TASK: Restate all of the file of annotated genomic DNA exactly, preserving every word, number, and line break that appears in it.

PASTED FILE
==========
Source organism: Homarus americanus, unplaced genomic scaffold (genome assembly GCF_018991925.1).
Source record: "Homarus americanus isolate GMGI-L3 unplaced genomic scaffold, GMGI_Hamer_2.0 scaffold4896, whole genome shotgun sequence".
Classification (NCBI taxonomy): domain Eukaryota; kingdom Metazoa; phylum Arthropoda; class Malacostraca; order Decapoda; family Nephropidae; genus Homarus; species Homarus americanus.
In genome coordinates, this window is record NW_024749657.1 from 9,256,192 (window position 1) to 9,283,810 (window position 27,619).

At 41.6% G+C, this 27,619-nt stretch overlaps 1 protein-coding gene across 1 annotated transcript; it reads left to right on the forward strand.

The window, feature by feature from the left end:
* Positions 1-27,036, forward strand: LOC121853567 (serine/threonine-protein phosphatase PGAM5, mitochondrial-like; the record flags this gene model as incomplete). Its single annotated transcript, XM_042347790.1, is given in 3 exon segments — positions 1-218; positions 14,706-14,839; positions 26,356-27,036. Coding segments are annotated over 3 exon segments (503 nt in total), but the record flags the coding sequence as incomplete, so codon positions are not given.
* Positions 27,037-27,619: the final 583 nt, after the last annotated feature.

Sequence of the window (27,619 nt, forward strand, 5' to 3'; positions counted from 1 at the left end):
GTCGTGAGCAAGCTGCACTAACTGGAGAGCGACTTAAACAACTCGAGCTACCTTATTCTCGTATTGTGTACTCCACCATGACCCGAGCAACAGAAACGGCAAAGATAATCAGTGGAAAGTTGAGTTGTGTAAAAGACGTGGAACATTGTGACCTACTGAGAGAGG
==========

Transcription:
Source organism: Homarus americanus, unplaced genomic scaffold (genome assembly GCF_018991925.1).
Source record: "Homarus americanus isolate GMGI-L3 unplaced genomic scaffold, GMGI_Hamer_2.0 scaffold4896, whole genome shotgun sequence".
Classification (NCBI taxonomy): domain Eukaryota; kingdom Metazoa; phylum Arthropoda; class Malacostraca; order Decapoda; family Nephropidae; genus Homarus; species Homarus americanus.
In genome coordinates, this window is record NW_024749657.1 from 9,256,192 (window position 1) to 9,283,810 (window position 27,619).

At 41.6% G+C, this 27,619-nt stretch overlaps 1 protein-coding gene across 1 annotated transcript; it reads left to right on the forward strand.

The window, feature by feature from the left end:
* Positions 1-27,036, forward strand: LOC121853567 (serine/threonine-protein phosphatase PGAM5, mitochondrial-like; the record flags this gene model as incomplete). Its single annotated transcript, XM_042347790.1, is given in 3 exon segments — positions 1-218; positions 14,706-14,839; positions 26,356-27,036. Coding segments are annotated over 3 exon segments (503 nt in total), but the record flags the coding sequence as incomplete, so codon positions are not given.
* Positions 27,037-27,619: the final 583 nt, after the last annotated feature.

Sequence of the window (27,619 nt, forward strand, 5' to 3'; positions counted from 1 at the left end):
GTCGTGAGCAAGCTGCACTAACTGGAGAGCGACTTAAACAACTCGAGCTACCTTATTCTCGTATTGTGTACTCCACCATGACCCGAGCAACAGAAACGGCAAAGATAATCAGTGGAAAGTTGAGTTGTGTAAAAGACGTGGAACATTGTGACCTACTGAGAGAGG